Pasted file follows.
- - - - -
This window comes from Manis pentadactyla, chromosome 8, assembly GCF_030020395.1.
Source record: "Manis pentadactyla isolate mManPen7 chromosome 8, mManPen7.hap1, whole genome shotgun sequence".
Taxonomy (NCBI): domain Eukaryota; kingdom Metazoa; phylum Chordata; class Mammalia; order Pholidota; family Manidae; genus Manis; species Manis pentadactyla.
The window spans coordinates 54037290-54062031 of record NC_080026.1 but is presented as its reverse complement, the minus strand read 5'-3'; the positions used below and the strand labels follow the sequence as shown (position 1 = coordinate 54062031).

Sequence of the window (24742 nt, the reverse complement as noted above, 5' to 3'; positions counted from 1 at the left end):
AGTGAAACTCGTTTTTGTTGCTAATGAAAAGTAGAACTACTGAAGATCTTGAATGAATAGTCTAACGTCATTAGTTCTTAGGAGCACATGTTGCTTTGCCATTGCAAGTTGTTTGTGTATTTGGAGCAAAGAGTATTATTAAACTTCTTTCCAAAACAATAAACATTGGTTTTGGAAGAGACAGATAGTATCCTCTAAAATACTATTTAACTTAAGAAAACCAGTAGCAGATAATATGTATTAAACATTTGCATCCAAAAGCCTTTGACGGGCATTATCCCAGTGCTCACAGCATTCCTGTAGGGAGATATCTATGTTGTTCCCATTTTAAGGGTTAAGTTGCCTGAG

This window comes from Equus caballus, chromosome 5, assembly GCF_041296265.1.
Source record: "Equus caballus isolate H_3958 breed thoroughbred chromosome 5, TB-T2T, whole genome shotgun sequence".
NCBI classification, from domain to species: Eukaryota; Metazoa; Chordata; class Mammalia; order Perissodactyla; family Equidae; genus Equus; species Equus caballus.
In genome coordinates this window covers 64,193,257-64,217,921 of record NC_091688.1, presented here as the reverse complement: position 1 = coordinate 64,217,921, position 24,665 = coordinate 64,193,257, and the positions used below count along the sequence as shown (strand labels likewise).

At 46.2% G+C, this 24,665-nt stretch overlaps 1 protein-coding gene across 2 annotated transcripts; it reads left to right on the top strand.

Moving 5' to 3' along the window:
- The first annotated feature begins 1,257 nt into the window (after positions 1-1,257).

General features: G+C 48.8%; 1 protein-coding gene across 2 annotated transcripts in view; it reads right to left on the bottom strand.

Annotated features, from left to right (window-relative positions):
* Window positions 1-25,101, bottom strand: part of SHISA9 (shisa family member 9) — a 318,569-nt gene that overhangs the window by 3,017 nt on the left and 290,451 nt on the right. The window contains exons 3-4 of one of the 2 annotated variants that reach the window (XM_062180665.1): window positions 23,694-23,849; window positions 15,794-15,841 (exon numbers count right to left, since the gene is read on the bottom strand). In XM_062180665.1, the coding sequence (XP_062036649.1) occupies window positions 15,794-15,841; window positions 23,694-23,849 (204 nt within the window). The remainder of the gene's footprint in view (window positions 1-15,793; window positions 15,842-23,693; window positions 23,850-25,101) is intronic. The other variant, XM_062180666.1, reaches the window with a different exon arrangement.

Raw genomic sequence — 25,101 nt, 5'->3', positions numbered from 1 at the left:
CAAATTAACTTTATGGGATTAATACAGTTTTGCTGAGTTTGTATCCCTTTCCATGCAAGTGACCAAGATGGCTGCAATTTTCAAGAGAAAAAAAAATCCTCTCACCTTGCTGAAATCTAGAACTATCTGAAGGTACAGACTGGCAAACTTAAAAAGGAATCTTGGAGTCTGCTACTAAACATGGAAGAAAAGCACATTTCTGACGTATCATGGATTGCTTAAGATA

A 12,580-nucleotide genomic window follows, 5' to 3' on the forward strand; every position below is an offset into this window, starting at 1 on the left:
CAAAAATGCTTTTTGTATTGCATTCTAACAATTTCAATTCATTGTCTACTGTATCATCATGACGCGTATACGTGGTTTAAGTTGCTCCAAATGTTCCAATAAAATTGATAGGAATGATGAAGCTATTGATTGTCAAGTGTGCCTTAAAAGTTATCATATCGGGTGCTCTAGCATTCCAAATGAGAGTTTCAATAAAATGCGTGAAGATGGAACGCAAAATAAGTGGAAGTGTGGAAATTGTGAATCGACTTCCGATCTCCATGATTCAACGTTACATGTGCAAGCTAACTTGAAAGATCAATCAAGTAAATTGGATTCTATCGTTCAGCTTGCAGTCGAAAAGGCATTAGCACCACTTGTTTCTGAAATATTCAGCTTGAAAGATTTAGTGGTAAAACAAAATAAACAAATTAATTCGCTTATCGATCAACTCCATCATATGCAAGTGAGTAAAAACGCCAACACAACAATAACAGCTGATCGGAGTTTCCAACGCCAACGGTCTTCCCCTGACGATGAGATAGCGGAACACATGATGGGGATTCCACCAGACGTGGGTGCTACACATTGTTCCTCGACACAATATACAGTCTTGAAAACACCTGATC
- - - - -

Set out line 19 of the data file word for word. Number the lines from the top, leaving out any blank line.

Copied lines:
A 12,580-nucleotide genomic window follows, 5' to 3' on the forward strand; every position below is an offset into this window, starting at 1 on the left: